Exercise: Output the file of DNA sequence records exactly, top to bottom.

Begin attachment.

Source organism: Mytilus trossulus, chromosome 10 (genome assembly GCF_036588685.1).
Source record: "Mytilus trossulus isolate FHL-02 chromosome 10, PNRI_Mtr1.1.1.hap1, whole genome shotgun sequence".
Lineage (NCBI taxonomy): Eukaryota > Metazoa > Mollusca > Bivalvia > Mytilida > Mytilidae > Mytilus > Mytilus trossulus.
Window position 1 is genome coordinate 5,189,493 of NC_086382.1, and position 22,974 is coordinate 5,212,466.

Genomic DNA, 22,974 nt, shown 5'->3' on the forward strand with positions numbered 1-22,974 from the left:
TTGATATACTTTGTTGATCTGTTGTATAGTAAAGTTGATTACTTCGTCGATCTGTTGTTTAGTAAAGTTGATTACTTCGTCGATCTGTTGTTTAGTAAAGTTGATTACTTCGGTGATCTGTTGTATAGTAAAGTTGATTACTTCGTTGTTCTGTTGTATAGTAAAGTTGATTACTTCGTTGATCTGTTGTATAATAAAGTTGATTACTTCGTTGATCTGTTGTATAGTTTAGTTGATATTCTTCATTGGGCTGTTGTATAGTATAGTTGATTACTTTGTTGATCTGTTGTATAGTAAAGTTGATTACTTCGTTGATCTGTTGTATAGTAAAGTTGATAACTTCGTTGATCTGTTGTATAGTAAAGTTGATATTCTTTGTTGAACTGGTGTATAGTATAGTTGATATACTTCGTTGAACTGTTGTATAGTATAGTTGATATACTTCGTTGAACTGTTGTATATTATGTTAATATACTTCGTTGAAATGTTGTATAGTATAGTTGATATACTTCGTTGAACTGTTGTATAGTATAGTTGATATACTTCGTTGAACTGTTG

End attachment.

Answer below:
Source organism: Mytilus trossulus, chromosome 10 (genome assembly GCF_036588685.1).
Source record: "Mytilus trossulus isolate FHL-02 chromosome 10, PNRI_Mtr1.1.1.hap1, whole genome shotgun sequence".
Lineage (NCBI taxonomy): Eukaryota > Metazoa > Mollusca > Bivalvia > Mytilida > Mytilidae > Mytilus > Mytilus trossulus.
Window position 1 is genome coordinate 5,189,493 of NC_086382.1, and position 22,974 is coordinate 5,212,466.

Genomic DNA, 22,974 nt, shown 5'->3' on the forward strand with positions numbered 1-22,974 from the left:
TTGATATACTTTGTTGATCTGTTGTATAGTAAAGTTGATTACTTCGTCGATCTGTTGTTTAGTAAAGTTGATTACTTCGTCGATCTGTTGTTTAGTAAAGTTGATTACTTCGGTGATCTGTTGTATAGTAAAGTTGATTACTTCGTTGTTCTGTTGTATAGTAAAGTTGATTACTTCGTTGATCTGTTGTATAATAAAGTTGATTACTTCGTTGATCTGTTGTATAGTTTAGTTGATATTCTTCATTGGGCTGTTGTATAGTATAGTTGATTACTTTGTTGATCTGTTGTATAGTAAAGTTGATTACTTCGTTGATCTGTTGTATAGTAAAGTTGATAACTTCGTTGATCTGTTGTATAGTAAAGTTGATATTCTTTGTTGAACTGGTGTATAGTATAGTTGATATACTTCGTTGAACTGTTGTATAGTATAGTTGATATACTTCGTTGAACTGTTGTATATTATGTTAATATACTTCGTTGAAATGTTGTATAGTATAGTTGATATACTTCGTTGAACTGTTGTATAGTATAGTTGATATACTTCGTTGAACTGTTG